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On the economy, let us face the truth presented by data

By Irungu Houghton | Jan 30th 2021 | 3 min read
The National Treasury building [File, Standard]

It’s official, Kenya is in a recession. As economists debate the KNBS Quarter 3 GDP report, I am left wondering why do statistics provoke rather than settle arguments? We may be approaching a post-statistical mindset. The life of late former KNBS Director General Jotham Ngucuga Mwaniki tells us how dangerous this is for our society.

The KNBS 2020 Quarter 3 Report establishes that the economy is at weakest since 2008 and 2002. The political implications is clear. 2008 saw post-election violence claim the lives of over 1,000 people and destabilised 100,000s of others. 2002 saw the end of 24-year reign of the Moi/KANU in NARC’s decisive victory.

Manufacturing, trade, tourism, real estate, retail, food and education services are in a slump. The shilling is slipping against the currencies of our creditors. Two million people have lost their jobs to this little virus that has outlived its name. Two million is roughly the same number of voters the electoral commission declared, had voted for Uhuru Kenyatta over Raila Odinga in the now discredited August 2017 General Election.

Statistics have been around for over 500 years now. Fourteenth century Moroccan traveller Ibn Battuta and European experts used them to capture basic population trends. Since the first Bureau of Statistics was opened in Paris in 1800 we have come a long way.

The science of official statistics has grown to capture economic wealth, public behaviour and target public finance to meet basic rights to education, water and health. Opinion polling, the study of public perceptions, celebrates a century this year. Any modern state is incomplete without capacity to generate and interpret data.

While research tools have become more sophisticated and we are moving from formulae and graphs to maps and infographics, we must face the growing popular perception that facts are untrustworthy, insulting even and unsexy.

Grounding our policies and politics in statistics occurs to many as elitist, undemocratic and insensitive to people’s specific experiences and perceptions. “Say their name” police brutality or gender-based violence campaigns come from a legitimate argument that in numbers, we are losing the human experience. Human interest anecdotes, opinions and even our prejudices seem more powerful than verified data. More simply, ‘give me my emotions over facts about my least favourite political candidates, abortion, LGBTIQ+ rights and corruption’.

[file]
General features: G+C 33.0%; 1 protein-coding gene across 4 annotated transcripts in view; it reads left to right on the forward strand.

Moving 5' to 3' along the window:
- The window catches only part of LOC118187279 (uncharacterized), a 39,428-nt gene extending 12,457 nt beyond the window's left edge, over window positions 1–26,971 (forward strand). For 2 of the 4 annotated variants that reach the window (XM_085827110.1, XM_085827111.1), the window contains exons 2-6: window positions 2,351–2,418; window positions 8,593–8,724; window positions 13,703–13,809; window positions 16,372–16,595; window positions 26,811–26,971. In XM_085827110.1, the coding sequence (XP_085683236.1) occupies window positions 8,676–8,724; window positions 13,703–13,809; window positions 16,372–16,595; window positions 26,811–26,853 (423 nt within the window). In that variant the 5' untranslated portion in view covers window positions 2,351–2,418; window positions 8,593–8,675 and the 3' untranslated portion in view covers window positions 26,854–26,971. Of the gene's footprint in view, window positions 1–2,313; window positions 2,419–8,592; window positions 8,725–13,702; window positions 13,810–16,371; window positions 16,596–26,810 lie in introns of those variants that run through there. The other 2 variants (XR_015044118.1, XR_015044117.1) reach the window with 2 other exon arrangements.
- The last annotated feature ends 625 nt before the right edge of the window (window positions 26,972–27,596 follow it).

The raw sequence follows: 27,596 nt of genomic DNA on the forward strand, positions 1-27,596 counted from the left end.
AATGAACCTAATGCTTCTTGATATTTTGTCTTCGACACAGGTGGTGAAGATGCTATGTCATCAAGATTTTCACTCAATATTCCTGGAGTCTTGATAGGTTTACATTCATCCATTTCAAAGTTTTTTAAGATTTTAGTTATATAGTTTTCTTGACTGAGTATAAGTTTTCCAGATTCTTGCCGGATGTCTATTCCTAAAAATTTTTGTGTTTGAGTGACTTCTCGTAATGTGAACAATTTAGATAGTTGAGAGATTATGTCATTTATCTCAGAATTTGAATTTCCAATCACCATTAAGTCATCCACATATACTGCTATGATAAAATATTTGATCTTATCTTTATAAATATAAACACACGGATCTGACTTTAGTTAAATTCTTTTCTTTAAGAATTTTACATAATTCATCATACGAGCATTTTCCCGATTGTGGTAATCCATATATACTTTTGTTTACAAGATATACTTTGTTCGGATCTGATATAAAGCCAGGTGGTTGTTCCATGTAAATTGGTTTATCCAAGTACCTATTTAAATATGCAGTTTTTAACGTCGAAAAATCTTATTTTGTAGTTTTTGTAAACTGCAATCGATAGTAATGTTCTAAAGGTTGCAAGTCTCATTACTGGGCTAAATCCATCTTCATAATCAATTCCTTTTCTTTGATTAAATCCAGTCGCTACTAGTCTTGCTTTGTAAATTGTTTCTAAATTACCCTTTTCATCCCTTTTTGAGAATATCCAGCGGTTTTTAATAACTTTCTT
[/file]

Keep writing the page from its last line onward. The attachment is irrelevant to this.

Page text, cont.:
Information is profoundly political, but it also depends who is informing the nation. Tanzanian President Magufuli has openly declared he will only tolerate official government statistics. Anti-corruption blogger Charles Gichuki was arrested in August 2020 for the Anti-Corruption Tracker website while President Kenyatta was not, for sensationally claiming the country loses Sh2 billion daily.

Discriminatory state crackdowns on freedom of expression and state officers who stretch evidence, interpret data too loosely or lie to serve their state, hurt public confidence. Analyst William Davies explains this well when he states that most of the statistics that dominate political and policy debate are national in character.

Capitalism slices societies along several inequalities including class, gender, generational and geographical lines. Our experiences are not as neat. We live in the intersections of several identities. I am a 54 year-old grandfather, male heterosexual feminist and both nationally engaged and rooted in my neighbourhood. I also love digital technology as much as any twenty-year-old. Like many, I see little of my life in the sweeping national trends announced by governments.

Lastly, we now live in a world that accumulates personal data by default. Most of us are barely aware of what is being accumulated off our smartphones and used without our permission. Consequently, big data social network analysts currently have a field day mining our private lives. There is no office for data analytics and KNBS is not yet useful here.

The world has fundamentally changed since Jotham Ngucuga Mwaniki was the KNBS Director General in the nineties. What hasn’t changed is that statisticians require courage to tell the truth.

When under direct pressure from State House, Mwaniki refused to falsify reports to confirm Kamlesh Pattni and his associates had exported gold in the Goldenberg scandal. Half a billion shillings of public taxes and ten per cent of the Gross Domestic Product were stolen that year.

Alongside Central Bank economist David Munyekei, Mwaniki is one of Kenya’s still unrecognised heroes. We see and honour your courage Statistician Jotham Mwaniki. Rest in peace Shujaa.


-The writer is Amnesty International Executive Director. He writes in his personal capacity. [email protected]

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